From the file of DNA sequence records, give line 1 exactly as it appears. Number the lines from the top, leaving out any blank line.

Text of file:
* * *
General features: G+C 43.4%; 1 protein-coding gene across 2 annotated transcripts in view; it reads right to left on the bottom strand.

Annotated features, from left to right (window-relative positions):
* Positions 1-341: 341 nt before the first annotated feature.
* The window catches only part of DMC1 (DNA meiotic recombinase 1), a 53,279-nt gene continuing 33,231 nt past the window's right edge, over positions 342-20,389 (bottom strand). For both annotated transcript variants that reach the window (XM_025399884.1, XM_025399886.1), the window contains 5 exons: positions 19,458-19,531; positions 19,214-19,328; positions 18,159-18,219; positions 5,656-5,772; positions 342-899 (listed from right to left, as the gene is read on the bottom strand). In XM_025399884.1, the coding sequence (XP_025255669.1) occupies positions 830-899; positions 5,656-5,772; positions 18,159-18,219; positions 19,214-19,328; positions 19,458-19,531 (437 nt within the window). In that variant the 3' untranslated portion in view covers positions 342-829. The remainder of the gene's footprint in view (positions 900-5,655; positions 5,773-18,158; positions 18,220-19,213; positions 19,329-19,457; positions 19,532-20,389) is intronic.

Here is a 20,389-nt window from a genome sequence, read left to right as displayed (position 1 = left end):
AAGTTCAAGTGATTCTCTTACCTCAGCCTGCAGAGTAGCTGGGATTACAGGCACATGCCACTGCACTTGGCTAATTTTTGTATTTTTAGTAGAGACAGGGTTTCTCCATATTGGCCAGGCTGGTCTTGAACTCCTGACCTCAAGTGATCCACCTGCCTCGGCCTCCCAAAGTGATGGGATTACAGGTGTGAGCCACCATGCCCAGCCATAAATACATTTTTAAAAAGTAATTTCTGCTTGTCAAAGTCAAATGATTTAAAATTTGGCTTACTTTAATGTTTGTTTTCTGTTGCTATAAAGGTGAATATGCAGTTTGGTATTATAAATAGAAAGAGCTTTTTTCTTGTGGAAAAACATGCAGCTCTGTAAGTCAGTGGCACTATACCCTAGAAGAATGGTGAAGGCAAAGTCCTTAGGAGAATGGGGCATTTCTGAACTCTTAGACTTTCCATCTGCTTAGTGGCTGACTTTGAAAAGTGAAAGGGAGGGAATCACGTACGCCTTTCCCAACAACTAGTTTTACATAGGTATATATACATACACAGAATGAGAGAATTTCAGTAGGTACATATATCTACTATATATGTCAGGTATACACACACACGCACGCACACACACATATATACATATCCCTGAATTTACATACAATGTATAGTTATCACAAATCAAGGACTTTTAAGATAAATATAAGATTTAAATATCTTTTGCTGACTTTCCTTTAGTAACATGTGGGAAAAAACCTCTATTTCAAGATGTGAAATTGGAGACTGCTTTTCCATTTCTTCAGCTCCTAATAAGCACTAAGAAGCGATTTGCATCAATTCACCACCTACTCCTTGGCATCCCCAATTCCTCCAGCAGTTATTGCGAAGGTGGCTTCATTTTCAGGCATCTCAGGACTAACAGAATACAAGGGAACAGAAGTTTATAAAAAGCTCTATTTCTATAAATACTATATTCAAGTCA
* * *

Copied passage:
General features: G+C 43.4%; 1 protein-coding gene across 2 annotated transcripts in view; it reads right to left on the bottom strand.